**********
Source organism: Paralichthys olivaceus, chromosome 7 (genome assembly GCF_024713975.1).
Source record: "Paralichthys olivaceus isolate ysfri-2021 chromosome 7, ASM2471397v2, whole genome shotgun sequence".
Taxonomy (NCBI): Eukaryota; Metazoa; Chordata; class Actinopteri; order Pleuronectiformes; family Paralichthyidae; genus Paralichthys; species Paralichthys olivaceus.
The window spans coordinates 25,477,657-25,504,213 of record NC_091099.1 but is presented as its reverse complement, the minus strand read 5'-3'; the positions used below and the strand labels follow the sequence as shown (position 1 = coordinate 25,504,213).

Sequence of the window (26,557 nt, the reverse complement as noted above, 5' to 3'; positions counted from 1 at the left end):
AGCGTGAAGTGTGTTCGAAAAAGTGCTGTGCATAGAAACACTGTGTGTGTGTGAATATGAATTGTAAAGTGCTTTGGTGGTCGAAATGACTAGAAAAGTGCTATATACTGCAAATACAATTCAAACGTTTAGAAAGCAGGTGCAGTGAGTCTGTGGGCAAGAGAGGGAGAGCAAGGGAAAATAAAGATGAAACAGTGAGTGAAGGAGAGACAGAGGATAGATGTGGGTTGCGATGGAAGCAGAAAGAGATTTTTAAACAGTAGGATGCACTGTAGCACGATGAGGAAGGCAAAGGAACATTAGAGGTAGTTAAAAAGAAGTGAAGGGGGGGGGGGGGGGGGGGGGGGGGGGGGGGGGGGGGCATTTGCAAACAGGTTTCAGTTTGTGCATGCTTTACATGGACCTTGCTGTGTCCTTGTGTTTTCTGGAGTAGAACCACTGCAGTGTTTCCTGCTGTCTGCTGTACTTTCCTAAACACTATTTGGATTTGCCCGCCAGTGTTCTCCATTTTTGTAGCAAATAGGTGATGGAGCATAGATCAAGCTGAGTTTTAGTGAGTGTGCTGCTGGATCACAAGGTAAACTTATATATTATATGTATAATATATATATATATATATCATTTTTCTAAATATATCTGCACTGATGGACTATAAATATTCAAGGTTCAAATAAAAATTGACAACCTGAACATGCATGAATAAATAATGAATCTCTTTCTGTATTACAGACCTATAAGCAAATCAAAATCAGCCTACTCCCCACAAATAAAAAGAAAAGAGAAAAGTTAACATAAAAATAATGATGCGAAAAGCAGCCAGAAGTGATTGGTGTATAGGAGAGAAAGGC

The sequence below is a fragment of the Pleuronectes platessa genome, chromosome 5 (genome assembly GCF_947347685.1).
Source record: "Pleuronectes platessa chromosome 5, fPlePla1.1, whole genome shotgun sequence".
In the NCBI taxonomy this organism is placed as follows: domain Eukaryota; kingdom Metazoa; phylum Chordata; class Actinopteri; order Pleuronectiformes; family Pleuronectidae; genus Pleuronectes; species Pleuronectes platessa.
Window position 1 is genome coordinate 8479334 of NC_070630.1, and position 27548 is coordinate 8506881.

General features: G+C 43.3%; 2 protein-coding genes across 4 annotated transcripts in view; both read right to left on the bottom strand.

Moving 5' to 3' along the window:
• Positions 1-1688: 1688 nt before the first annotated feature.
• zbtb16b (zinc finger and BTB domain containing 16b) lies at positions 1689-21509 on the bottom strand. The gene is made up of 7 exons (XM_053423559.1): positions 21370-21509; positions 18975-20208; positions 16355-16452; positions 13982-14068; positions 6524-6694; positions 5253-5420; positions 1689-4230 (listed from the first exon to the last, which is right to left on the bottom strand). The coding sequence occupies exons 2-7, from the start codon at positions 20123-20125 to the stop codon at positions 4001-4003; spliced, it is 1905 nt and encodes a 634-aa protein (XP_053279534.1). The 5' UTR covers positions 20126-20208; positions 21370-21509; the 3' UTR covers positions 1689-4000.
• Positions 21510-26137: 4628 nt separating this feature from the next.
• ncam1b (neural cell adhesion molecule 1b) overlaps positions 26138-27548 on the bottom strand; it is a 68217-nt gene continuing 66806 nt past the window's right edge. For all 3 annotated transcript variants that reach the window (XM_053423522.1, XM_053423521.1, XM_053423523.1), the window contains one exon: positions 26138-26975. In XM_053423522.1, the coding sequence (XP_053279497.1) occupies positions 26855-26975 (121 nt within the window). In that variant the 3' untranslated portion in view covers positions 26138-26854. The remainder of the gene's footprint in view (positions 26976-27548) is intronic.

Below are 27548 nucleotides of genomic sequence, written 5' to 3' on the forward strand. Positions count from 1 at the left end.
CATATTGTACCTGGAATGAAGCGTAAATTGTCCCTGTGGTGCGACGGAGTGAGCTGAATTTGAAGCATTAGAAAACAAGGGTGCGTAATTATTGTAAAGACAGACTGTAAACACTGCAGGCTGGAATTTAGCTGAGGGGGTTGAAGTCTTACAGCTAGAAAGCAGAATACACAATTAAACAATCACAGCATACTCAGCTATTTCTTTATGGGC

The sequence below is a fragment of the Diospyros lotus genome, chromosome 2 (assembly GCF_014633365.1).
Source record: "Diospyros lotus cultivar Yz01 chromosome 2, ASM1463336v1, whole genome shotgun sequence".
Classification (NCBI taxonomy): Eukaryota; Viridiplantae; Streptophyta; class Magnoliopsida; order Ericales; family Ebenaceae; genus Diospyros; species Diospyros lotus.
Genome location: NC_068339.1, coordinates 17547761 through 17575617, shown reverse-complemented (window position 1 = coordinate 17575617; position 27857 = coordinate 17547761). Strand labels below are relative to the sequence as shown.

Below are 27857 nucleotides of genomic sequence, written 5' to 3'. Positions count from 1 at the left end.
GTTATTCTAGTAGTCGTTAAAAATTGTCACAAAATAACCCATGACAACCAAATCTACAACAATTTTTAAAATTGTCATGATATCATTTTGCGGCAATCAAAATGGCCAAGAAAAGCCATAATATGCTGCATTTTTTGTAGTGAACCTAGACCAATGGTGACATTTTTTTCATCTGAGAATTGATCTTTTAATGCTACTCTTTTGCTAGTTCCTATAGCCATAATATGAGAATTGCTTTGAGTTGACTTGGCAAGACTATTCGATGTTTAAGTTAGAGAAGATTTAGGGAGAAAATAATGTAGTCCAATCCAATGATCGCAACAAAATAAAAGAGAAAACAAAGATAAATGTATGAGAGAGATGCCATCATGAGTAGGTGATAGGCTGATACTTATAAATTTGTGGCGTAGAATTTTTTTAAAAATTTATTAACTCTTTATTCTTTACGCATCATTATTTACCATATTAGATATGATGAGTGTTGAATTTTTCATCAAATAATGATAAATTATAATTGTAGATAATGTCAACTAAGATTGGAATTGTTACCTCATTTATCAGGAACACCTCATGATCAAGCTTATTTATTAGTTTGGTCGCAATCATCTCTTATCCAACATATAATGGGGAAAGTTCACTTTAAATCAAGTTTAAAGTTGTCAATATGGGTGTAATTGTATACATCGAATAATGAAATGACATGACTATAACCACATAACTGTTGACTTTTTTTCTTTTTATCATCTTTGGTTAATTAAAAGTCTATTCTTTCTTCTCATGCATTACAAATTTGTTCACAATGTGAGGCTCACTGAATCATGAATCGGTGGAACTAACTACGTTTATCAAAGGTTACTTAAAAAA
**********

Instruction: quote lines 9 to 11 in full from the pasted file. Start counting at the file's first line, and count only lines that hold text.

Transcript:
In the NCBI taxonomy this organism is placed as follows: domain Eukaryota; kingdom Metazoa; phylum Chordata; class Actinopteri; order Pleuronectiformes; family Pleuronectidae; genus Pleuronectes; species Pleuronectes platessa.
Window position 1 is genome coordinate 8479334 of NC_070630.1, and position 27548 is coordinate 8506881.

General features: G+C 43.3%; 2 protein-coding genes across 4 annotated transcripts in view; both read right to left on the bottom strand.